VC dipstick when it was manufactured by Institute Pasteur.
In the present study we observed lower sensitivities than previously reported for the Crystal
VC kit, 66% with direct testing and 75% with 6-hour enrichment in APW compared to 92
97%
1416
in previous evaluations. The reason for the high number of dipstick negative and
culture positive samples for VC O1 is unclear, particularly since the study only included
acute watery diarrhea cases presenting with severe clinical dehydration who likely had a
high bacterial load of V.cholerae.
We found four VC O1 dipstick positive results with direct testing that were negative for VC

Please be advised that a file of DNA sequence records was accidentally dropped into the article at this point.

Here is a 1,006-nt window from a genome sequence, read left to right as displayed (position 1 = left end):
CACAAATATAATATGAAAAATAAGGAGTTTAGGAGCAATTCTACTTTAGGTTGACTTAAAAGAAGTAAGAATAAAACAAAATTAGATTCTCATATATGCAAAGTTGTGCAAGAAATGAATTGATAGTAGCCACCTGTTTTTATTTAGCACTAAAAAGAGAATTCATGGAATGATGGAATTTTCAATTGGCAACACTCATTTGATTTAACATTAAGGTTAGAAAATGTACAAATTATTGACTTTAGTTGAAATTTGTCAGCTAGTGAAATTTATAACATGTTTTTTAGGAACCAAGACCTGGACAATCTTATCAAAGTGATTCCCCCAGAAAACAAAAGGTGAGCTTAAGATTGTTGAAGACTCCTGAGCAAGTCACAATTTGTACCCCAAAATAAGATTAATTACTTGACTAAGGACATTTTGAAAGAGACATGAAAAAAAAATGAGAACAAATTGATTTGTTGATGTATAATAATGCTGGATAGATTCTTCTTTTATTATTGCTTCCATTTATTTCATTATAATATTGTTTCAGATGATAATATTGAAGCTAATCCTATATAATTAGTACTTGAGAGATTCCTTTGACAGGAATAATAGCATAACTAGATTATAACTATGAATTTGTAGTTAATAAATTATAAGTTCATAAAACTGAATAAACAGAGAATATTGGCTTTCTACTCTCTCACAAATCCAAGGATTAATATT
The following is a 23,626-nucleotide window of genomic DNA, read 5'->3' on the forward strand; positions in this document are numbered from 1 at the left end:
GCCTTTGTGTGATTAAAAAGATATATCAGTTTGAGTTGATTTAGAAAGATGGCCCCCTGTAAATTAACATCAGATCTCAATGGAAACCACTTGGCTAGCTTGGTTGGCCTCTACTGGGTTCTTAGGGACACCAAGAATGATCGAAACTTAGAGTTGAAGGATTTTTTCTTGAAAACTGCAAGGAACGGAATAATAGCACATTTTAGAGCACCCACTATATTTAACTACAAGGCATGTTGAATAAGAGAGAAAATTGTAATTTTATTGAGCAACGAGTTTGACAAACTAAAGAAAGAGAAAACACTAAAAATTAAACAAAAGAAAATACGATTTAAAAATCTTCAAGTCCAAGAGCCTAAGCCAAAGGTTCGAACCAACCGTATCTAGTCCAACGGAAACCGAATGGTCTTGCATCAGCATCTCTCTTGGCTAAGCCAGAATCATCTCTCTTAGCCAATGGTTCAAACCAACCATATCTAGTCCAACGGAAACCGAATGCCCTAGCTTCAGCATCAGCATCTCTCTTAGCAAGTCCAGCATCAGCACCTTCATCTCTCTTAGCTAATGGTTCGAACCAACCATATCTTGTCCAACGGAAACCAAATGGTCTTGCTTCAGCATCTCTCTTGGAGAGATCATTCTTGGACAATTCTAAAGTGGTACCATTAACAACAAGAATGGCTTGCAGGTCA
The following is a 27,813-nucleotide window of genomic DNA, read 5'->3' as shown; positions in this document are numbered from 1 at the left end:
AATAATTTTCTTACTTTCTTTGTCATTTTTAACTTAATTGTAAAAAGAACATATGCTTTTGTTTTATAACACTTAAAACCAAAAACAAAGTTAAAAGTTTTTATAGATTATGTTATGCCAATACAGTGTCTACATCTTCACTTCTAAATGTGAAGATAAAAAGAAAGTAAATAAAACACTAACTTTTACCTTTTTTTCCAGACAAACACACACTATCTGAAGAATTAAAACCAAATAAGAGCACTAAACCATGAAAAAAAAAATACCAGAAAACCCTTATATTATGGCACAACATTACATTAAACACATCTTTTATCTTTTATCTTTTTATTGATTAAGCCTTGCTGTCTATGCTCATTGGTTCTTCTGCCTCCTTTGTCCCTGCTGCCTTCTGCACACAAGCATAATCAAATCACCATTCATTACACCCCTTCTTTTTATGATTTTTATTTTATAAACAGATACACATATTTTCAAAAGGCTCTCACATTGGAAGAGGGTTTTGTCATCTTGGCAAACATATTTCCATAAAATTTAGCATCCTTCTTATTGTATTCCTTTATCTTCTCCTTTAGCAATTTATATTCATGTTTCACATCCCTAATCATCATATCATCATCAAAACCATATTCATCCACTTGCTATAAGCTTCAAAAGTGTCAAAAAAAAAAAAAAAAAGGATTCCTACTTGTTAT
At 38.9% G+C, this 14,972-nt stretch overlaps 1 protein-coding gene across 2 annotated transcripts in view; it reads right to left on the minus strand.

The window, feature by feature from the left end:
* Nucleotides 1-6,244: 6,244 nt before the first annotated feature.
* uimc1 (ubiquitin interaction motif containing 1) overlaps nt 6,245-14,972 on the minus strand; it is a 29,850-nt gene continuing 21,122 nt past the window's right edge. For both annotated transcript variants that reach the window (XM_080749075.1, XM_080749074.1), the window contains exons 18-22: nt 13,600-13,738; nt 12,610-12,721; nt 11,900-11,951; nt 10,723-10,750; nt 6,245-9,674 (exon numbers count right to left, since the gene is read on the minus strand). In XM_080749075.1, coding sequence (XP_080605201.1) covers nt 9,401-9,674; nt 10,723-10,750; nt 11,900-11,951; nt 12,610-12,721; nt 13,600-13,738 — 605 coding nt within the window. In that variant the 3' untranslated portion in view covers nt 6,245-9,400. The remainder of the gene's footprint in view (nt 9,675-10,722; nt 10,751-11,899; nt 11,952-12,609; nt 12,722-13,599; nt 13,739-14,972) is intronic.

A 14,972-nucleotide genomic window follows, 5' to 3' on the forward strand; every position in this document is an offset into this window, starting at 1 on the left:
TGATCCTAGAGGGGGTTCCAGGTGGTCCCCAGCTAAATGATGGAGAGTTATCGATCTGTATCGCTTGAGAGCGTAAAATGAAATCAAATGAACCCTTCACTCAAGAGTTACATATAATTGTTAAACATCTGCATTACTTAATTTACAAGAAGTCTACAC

O1 by culture and PCR. Previous studies have discussed the possibility that dipstick false
positive stool samples could lack live organisms, but have lipopolysaccharide antigens in
sufficient quantities to react with the dipstick test, for example in cholera cases that took
antibiotics.
14,26
However, Ley et al. found no significant difference between in cholera
dipstick sensitivities between patients receiving and not receiving antibiotics.
15
In the present study we found 2 stool samples which were VC O139 positive and VC O1
negative by direct dipstick but were positive for VC O1 by culture and PCR. This finding is
puzzling and warrants further investigation. Findings from previous studies suggest that
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bacteria in the family of Vibrio mimicus or Aeromonas trota could share antigens with VC
O139.
25,26
Therefore it is possible that these bacteria are causing O139 false positive
readings.
It is important to note that no samples were VC O139 dipstick positive after the 6-hour